While both polls saw Labour keep its narrow lead (two points ahead with ICM and eight with Populus), these results on the economy show the extent to which the party is missing an open goal. Yesterday, Cameron admitted that the government may not reach its deficit reduction targets, telling the CBI conference that "getting debt under control is proving harder than anyone envisaged", partly because of sluggish growth. The Office for Budget Responsibility is expected to downgrade its forecast -- again -- next week, when Osborne makes his Autumn Statement.

The coalition's narrative that Labour's profligacy is entirely to blame for this crisis should not hold for much longer: their policies are doing little to help the recovery; indeed, are compounding the problem. As Nobel Laureate Paul Krugman put it: "Austerity in Britain is going really, really badly." Labour must step up its visibility and present a clear, thought out alternative strategy if it wants to seize the opportunity of growing public discomfort with the way the economy is headed.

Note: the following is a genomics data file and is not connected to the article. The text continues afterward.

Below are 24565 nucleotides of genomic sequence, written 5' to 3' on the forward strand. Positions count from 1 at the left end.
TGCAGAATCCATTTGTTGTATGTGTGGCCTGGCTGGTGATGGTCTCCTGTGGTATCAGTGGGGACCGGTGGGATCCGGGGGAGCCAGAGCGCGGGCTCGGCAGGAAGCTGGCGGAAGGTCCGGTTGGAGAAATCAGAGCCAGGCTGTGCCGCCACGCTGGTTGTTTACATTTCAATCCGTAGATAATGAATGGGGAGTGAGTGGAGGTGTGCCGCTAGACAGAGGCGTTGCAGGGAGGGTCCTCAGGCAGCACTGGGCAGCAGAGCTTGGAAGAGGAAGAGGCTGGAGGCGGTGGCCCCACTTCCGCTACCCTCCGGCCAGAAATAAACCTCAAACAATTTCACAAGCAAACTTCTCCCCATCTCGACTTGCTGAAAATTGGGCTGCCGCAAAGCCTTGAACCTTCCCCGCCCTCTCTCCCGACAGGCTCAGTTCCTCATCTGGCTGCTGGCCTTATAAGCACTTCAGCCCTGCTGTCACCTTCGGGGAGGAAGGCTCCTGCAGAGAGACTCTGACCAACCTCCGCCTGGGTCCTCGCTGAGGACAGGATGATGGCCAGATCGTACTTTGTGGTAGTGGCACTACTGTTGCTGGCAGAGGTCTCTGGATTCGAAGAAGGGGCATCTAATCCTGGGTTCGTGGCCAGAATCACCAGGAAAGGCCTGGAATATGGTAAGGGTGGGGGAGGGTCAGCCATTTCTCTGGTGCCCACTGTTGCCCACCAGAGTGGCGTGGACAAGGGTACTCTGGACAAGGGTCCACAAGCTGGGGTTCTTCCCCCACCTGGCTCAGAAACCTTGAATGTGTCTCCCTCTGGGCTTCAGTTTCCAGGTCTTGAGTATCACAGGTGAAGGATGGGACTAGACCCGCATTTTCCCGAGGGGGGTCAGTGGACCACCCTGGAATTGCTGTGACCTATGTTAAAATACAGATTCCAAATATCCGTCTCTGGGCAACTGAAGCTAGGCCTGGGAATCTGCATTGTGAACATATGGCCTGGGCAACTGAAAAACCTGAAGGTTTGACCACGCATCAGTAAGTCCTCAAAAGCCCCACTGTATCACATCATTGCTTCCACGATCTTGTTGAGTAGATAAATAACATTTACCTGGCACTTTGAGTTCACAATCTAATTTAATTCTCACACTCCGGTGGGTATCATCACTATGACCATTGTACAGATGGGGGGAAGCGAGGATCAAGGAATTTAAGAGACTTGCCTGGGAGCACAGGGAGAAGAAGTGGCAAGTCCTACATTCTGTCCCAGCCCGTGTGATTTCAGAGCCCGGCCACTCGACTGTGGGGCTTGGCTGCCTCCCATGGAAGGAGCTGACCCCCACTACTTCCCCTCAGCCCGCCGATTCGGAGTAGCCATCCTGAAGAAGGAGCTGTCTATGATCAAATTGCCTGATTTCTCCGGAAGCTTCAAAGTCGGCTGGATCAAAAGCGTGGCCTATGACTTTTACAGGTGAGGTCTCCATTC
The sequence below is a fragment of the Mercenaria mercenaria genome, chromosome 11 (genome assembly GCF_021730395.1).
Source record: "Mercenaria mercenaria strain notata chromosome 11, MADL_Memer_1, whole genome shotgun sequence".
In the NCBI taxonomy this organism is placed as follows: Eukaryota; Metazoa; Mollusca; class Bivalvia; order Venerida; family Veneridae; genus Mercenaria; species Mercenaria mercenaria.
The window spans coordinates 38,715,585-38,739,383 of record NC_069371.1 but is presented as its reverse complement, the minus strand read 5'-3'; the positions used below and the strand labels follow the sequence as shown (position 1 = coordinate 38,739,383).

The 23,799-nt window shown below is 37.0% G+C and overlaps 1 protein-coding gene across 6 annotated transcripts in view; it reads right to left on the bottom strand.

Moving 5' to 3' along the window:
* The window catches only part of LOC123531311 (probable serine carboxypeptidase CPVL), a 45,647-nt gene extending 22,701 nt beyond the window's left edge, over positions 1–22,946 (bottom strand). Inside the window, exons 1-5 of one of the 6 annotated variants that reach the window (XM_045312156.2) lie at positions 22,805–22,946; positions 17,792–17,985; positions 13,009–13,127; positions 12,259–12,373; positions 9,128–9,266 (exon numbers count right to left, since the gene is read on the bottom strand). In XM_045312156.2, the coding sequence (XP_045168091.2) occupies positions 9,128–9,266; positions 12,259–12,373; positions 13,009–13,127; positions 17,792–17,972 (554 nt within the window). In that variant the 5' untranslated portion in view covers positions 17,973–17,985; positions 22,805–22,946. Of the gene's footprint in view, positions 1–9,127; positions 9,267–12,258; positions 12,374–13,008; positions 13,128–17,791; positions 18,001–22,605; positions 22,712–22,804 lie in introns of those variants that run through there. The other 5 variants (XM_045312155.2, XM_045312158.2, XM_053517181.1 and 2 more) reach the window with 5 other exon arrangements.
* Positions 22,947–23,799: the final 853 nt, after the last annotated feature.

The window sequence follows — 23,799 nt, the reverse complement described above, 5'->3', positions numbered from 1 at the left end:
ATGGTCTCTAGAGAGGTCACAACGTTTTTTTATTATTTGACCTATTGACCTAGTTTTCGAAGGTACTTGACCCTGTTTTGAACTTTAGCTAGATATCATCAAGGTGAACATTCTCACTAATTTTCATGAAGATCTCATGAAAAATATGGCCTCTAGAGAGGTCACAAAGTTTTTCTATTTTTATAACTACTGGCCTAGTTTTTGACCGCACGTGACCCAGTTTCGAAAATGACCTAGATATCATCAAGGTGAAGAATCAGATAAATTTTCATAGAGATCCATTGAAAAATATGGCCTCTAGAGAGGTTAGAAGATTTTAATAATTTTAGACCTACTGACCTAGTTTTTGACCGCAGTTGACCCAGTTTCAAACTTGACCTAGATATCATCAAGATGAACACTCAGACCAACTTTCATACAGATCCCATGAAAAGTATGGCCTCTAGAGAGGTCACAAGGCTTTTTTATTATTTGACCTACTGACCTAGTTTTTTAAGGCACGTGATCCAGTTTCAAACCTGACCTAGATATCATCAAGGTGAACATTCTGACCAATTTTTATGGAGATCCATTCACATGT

Samira Shackle is a freelance journalist, who tweets @samirashackle. She was formerly a staff writer for the New Statesman.

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UK election results: your guide to what's happened so far

Everything you need to know about the local and regional elections.


  • To little surprise, the SNP will be staying in government at Holyrood as the largest party by an overwhelming margin.